One of the minor culture shocks in moving from India to America is getting used to the most exaggerated form of the emotions while articulating them. “Like” turns into “Love”. “Interest” turns into “Passion”. Etc.
Of course, I’m generalizing both Indians and Americans here but Im doing that to make a point here. One of the most common, most cringe-worthy and most meaningless is the platitude of “follow your passion” in all graduation speeches, how-to-become-successful listicles and interviews with successful people in America.
One’s perception of passion limits them to explore anything new. That seems suboptimal and likely the best path to local maxima. What we are interested in early on is a function of our experiences and exposure leading up to that point. That says not much deterministically about what’s great for us from a hobby and career standpoint. Experimentation is often at odds with “follow your passion” advice. One accepts the exploratory nature of emerging pursuits while other presupposes optimal paths are just to be found, not built. Latter discounts the extent to which new interests can be cultivated through discipline and curiosity.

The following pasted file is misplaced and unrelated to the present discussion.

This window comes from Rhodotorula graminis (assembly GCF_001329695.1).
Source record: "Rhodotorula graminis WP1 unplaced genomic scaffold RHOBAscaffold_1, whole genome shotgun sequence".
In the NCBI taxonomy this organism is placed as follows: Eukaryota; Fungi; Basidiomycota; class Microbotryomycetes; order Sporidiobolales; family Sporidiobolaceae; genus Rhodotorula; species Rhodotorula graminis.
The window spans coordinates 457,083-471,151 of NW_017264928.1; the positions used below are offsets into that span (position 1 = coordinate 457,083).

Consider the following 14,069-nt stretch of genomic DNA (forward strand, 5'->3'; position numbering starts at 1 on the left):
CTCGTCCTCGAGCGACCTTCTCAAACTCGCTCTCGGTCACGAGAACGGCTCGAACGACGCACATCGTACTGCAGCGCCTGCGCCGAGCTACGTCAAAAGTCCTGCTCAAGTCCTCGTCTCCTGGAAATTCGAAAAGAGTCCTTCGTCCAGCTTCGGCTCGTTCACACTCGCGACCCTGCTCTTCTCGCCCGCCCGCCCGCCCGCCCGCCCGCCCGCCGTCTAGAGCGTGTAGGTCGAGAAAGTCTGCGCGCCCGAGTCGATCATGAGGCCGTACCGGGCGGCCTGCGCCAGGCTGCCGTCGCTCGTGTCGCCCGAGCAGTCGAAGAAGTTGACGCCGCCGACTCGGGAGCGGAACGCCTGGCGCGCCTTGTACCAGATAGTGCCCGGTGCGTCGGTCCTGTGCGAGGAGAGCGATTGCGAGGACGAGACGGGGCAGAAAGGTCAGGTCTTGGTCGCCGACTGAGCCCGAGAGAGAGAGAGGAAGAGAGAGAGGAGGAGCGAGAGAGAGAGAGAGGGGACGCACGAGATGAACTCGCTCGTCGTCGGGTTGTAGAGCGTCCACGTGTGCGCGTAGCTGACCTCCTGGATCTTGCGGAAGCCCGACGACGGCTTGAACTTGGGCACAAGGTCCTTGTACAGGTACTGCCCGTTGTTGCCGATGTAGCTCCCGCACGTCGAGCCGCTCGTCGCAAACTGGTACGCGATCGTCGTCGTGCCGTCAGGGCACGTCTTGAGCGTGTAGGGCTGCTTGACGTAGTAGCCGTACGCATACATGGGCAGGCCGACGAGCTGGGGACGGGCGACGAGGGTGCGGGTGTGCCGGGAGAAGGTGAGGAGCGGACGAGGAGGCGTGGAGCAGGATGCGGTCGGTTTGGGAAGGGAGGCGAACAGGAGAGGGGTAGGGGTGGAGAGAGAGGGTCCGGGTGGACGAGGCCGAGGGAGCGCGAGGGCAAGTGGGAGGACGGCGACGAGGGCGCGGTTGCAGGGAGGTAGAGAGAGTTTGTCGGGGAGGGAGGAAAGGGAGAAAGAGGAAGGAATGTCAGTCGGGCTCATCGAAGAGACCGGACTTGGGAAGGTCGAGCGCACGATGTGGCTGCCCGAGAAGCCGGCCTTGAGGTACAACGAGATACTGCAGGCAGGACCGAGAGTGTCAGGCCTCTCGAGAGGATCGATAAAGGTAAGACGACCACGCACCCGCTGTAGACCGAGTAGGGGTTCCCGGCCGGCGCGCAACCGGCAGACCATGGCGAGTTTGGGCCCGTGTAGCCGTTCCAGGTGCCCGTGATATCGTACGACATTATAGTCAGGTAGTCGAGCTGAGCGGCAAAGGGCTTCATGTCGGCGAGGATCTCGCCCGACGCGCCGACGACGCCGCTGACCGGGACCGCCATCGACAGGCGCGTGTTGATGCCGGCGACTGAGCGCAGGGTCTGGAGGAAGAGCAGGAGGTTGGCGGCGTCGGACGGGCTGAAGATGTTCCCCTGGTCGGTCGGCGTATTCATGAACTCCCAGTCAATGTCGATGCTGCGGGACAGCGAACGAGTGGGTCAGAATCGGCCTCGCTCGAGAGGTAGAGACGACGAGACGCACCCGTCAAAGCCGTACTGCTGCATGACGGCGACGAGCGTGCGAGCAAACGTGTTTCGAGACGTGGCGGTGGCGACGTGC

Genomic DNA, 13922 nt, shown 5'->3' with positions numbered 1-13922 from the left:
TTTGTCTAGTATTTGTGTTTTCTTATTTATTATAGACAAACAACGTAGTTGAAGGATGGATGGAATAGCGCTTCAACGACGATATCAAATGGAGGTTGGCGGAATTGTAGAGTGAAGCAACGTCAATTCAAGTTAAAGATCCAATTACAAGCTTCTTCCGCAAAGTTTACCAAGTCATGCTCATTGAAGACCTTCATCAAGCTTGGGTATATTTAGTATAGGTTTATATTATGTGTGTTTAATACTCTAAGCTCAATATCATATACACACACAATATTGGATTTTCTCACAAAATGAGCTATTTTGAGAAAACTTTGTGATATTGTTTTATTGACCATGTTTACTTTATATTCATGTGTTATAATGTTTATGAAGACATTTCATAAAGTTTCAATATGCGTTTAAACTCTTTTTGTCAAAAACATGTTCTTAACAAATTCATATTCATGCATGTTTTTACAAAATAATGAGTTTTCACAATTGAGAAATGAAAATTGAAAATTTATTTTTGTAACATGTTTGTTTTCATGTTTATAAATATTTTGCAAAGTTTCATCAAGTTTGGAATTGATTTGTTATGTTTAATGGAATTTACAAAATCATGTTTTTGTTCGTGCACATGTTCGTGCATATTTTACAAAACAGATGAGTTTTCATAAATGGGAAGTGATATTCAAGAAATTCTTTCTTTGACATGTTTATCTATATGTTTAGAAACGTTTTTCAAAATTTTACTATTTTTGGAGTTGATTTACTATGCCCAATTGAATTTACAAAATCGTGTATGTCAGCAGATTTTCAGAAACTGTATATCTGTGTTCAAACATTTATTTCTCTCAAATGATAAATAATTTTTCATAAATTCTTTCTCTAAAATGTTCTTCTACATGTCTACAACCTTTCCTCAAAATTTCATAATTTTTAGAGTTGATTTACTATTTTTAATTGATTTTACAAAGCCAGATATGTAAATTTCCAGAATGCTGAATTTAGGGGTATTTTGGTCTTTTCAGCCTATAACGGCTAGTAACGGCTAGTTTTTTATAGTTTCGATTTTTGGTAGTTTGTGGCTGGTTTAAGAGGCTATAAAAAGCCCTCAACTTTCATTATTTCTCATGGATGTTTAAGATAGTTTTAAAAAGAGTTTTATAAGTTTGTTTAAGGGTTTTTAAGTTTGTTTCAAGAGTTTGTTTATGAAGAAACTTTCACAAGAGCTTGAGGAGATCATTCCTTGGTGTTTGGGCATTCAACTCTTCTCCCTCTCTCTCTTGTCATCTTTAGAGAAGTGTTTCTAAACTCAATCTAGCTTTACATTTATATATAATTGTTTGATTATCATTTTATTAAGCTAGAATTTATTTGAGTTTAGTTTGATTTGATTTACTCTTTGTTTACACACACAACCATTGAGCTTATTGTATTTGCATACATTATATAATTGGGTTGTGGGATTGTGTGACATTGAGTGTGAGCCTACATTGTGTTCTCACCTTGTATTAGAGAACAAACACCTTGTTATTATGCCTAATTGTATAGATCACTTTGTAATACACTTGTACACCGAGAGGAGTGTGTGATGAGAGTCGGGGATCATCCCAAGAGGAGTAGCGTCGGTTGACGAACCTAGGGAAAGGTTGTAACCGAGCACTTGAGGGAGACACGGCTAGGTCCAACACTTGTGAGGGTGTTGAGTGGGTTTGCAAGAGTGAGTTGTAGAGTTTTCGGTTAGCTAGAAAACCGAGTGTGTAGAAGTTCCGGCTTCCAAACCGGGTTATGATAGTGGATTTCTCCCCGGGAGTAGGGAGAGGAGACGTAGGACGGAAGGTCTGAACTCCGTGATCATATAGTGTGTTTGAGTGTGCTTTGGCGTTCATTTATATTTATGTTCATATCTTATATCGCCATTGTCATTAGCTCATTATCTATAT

I highly recommend watching this talk by Bill Gurley on career advice. Striking how many took that away from the Bill Gurley talk My takeaway from it was aspire to have more knowledge than your peers & to keep leveling up. His first half made this point very strongly.
I now default to having a passion for experimentation :)
Sar Haribhakti@sarthakghI have studied enough successful tech execs now to reasonably conclude that their initial success didn’t come from singular focus but from hustle + peripheral vision + luck + opportunism. Maniacal focus comes in much later.